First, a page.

Brexit deal: Dominic Cummings reveals Government plans to 'ditch bits we didn't like' after 'whacking Corbyn'

Dominic Cummings
Dominic Cummings

The Prime Minister’s former top aide launches fresh series of attacks on the Government’s Brexit plans

Published

Dominic Cummings has claimed that it was not the government's plans to stick to its own Brexit deal.

The Prime Minister's former advisor has revealed that he intended to "ditch bits we didn't like" from the Brexit agreement after winning the 2019 general election.

Mr Cummings spoke about the lead up to striking the deal in a series of tweets last night.

The former Downing Street chief said he felt that the UK should "of course" be allowed to "sometimes' break deals 'like every other state does".

Dominic Cummings said: "We took over a party on ~10%, worst constitutional crisis in century, much of deep state angling for BINO or 2REF.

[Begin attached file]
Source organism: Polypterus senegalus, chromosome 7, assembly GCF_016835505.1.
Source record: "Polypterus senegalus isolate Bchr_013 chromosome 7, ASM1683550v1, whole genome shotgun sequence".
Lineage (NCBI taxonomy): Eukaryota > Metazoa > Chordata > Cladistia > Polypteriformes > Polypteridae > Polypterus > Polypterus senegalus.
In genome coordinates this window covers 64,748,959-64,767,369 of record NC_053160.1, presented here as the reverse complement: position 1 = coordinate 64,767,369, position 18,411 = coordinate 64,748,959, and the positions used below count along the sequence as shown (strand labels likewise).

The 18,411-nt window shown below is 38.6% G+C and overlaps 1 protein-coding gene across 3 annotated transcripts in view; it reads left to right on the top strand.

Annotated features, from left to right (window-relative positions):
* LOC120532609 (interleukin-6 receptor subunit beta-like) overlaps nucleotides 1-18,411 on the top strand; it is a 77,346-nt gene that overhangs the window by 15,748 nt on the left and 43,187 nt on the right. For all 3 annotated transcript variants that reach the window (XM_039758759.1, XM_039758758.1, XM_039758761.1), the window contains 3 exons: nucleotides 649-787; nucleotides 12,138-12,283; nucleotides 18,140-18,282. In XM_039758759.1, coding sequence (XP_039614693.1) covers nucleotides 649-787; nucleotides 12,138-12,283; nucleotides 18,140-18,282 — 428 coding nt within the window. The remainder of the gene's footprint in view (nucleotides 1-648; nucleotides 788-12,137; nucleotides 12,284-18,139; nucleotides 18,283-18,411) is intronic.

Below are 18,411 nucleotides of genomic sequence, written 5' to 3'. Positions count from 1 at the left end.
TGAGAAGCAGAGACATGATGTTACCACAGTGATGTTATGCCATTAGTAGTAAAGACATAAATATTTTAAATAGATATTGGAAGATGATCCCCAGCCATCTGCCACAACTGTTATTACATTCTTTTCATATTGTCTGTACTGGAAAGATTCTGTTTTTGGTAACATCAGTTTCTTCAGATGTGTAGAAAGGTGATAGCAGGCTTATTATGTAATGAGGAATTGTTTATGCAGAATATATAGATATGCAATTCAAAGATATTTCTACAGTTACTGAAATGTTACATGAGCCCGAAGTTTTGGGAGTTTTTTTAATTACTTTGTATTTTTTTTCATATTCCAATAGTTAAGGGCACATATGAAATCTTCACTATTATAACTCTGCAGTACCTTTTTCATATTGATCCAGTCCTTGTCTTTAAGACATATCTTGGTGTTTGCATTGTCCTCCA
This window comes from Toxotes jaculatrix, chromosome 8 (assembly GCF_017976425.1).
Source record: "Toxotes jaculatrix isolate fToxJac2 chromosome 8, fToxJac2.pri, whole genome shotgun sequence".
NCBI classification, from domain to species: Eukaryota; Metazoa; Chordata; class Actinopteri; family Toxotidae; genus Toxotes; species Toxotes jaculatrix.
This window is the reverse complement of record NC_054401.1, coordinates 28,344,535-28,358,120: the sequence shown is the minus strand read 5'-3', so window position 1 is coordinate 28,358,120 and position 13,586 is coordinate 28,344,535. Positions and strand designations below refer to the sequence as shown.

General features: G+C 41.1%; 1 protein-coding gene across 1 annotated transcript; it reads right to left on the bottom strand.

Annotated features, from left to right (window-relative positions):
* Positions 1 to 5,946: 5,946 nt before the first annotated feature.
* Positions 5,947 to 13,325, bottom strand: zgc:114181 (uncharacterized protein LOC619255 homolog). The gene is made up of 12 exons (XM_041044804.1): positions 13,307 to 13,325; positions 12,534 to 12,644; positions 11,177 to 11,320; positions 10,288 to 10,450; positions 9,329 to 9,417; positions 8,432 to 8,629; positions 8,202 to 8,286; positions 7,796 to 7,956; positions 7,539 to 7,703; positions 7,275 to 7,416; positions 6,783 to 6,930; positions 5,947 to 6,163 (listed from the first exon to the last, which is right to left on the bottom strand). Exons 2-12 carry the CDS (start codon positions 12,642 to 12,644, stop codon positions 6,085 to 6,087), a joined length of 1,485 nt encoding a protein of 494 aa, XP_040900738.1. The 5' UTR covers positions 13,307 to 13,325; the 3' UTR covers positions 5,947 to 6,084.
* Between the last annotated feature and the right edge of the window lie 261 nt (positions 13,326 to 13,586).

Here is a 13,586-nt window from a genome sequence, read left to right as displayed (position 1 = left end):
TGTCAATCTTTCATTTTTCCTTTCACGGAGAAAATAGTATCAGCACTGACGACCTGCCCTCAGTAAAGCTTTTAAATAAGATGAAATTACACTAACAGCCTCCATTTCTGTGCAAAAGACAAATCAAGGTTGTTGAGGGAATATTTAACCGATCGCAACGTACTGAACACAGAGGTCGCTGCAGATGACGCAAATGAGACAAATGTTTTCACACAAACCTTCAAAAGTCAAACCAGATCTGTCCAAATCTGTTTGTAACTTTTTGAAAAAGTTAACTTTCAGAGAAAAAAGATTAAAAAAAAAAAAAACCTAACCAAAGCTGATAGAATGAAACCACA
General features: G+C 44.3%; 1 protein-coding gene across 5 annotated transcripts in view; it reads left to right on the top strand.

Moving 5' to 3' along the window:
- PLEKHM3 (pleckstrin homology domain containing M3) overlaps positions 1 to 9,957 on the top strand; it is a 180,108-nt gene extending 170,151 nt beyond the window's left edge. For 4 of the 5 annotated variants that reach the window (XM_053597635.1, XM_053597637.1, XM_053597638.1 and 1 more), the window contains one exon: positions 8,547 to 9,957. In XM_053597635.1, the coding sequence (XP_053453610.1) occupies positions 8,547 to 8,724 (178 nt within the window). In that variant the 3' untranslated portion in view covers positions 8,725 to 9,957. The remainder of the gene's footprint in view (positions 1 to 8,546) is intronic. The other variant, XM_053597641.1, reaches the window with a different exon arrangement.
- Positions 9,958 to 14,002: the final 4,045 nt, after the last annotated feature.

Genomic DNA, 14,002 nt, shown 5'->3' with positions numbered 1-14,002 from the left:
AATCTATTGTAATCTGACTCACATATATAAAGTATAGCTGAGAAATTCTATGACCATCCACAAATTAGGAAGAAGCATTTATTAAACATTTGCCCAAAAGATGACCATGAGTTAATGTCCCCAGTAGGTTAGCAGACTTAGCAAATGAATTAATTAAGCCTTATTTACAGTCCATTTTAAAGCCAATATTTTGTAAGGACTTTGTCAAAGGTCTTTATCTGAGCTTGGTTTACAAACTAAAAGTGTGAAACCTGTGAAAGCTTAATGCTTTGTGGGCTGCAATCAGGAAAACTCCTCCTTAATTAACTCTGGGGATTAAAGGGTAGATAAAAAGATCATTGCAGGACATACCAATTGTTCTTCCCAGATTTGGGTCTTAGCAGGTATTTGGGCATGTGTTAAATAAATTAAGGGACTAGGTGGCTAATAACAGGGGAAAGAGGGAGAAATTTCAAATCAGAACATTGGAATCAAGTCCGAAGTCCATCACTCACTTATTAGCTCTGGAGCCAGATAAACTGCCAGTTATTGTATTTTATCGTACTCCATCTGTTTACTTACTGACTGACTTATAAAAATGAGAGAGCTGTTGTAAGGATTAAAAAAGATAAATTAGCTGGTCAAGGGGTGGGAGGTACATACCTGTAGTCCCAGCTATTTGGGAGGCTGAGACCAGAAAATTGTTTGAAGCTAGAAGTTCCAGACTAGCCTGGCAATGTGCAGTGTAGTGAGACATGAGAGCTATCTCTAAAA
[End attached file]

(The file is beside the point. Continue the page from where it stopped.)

"So we wriggled thro(ugh) with best option we c(oul)d & intended to get the (trolley emoji - a reference to Boris Johnson) to ditch bits we didn't like after whacking Corbyn. We prioritised."

The Prime Minister’s former top aide then claimed: "Now time for IM2 #Frosty,' a reference to the Internal Markets Bill which works to prevent internal trade barriers coming into force between parts of the UK.

This comes as the EU will later outline a range of proposals aimed at resolving the political stand-off over Brexit’s Northern Ireland Protocol.

European Commission vice president Maros Sefcovic has promised the measures will be “very far-reaching” and address issues over the movement of agri-food goods and medicines across the Irish Sea.

The proposals are expected to significantly reduce the number of checks required on goods being shipped into Northern Ireland from the rest of the UK.

Mr Sefcovic has also pledged to offer more of a voice for politicians and civic society in Northern Ireland on how the contentious trading arrangements operate.

While the measures may potentially go some way to reducing everyday friction on trade between Great Britain and Northern Ireland, they are unlikely to satisfy a UK Government demand over the role of the European Court of Justice (ECJ).